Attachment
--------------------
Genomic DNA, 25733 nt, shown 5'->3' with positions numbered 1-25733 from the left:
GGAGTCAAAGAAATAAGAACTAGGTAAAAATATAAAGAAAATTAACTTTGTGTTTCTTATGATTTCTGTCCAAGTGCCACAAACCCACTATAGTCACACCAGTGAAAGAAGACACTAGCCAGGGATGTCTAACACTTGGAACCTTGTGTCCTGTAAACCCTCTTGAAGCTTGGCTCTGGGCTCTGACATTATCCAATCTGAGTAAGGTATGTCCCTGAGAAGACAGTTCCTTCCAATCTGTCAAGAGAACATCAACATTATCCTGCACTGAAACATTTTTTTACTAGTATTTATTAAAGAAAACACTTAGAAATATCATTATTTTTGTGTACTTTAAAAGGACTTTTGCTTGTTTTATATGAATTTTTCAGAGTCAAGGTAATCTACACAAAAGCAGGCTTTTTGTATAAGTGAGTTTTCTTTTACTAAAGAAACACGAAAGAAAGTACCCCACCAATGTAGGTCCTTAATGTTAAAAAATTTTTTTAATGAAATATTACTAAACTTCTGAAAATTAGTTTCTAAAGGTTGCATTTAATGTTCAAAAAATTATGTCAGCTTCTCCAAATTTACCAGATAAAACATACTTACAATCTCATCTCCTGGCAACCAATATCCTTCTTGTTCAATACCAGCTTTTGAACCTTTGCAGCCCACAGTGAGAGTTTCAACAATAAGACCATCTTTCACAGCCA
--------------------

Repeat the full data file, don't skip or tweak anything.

Genomic DNA, 25733 nt, shown 5'->3' with positions numbered 1-25733 from the left:
GGAGTCAAAGAAATAAGAACTAGGTAAAAATATAAAGAAAATTAACTTTGTGTTTCTTATGATTTCTGTCCAAGTGCCACAAACCCACTATAGTCACACCAGTGAAAGAAGACACTAGCCAGGGATGTCTAACACTTGGAACCTTGTGTCCTGTAAACCCTCTTGAAGCTTGGCTCTGGGCTCTGACATTATCCAATCTGAGTAAGGTATGTCCCTGAGAAGACAGTTCCTTCCAATCTGTCAAGAGAACATCAACATTATCCTGCACTGAAACATTTTTTTACTAGTATTTATTAAAGAAAACACTTAGAAATATCATTATTTTTGTGTACTTTAAAAGGACTTTTGCTTGTTTTATATGAATTTTTCAGAGTCAAGGTAATCTACACAAAAGCAGGCTTTTTGTATAAGTGAGTTTTCTTTTACTAAAGAAACACGAAAGAAAGTACCCCACCAATGTAGGTCCTTAATGTTAAAAAATTTTTTTAATGAAATATTACTAAACTTCTGAAAATTAGTTTCTAAAGGTTGCATTTAATGTTCAAAAAATTATGTCAGCTTCTCCAAATTTACCAGATAAAACATACTTACAATCTCATCTCCTGGCAACCAATATCCTTCTTGTTCAATACCAGCTTTTGAACCTTTGCAGCCCACAGTGAGAGTTTCAACAATAAGACCATCTTTCACAGCCA